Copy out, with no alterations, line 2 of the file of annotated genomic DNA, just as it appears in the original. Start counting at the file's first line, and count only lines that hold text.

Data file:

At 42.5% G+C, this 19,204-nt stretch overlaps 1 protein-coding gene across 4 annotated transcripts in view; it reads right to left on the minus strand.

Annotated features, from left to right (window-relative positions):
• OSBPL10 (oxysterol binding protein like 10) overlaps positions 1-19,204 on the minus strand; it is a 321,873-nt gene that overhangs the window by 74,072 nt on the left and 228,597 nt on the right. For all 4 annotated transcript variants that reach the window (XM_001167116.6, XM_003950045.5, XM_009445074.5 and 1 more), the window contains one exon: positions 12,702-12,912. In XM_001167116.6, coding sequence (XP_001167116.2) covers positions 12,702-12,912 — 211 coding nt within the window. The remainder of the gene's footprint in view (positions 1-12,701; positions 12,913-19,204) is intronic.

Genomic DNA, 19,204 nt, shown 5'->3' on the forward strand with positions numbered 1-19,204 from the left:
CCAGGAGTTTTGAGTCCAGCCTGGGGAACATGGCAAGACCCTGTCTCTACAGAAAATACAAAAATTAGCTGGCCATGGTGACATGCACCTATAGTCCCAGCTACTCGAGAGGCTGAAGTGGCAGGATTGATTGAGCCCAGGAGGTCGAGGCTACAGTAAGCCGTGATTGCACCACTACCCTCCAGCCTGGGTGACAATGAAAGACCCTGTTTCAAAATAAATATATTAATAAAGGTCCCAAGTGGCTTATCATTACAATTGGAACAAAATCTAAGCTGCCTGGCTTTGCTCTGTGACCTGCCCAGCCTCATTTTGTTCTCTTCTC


Annotated features, from left to right (window-relative positions):